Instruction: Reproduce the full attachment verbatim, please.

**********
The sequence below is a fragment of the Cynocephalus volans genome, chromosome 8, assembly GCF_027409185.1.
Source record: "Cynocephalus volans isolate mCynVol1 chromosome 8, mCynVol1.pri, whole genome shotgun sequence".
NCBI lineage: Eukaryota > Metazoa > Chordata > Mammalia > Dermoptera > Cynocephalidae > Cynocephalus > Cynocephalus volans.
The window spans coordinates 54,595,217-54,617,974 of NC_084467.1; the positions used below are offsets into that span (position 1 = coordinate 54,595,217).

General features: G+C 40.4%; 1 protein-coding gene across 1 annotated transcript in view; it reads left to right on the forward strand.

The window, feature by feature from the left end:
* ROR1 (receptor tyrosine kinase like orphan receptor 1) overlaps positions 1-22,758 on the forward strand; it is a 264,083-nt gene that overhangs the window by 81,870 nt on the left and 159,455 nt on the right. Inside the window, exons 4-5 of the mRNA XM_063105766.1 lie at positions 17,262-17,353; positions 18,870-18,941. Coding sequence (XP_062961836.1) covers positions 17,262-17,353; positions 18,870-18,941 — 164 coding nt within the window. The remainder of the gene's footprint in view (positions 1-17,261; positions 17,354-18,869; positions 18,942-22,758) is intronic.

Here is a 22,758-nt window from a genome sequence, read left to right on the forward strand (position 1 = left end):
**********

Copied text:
The sequence below is a fragment of the Cynocephalus volans genome, chromosome 8, assembly GCF_027409185.1.
Source record: "Cynocephalus volans isolate mCynVol1 chromosome 8, mCynVol1.pri, whole genome shotgun sequence".
NCBI lineage: Eukaryota > Metazoa > Chordata > Mammalia > Dermoptera > Cynocephalidae > Cynocephalus > Cynocephalus volans.
The window spans coordinates 54,595,217-54,617,974 of NC_084467.1; the positions used below are offsets into that span (position 1 = coordinate 54,595,217).

General features: G+C 40.4%; 1 protein-coding gene across 1 annotated transcript in view; it reads left to right on the forward strand.

The window, feature by feature from the left end:
* ROR1 (receptor tyrosine kinase like orphan receptor 1) overlaps positions 1-22,758 on the forward strand; it is a 264,083-nt gene that overhangs the window by 81,870 nt on the left and 159,455 nt on the right. Inside the window, exons 4-5 of the mRNA XM_063105766.1 lie at positions 17,262-17,353; positions 18,870-18,941. Coding sequence (XP_062961836.1) covers positions 17,262-17,353; positions 18,870-18,941 — 164 coding nt within the window. The remainder of the gene's footprint in view (positions 1-17,261; positions 17,354-18,869; positions 18,942-22,758) is intronic.

Here is a 22,758-nt window from a genome sequence, read left to right on the forward strand (position 1 = left end):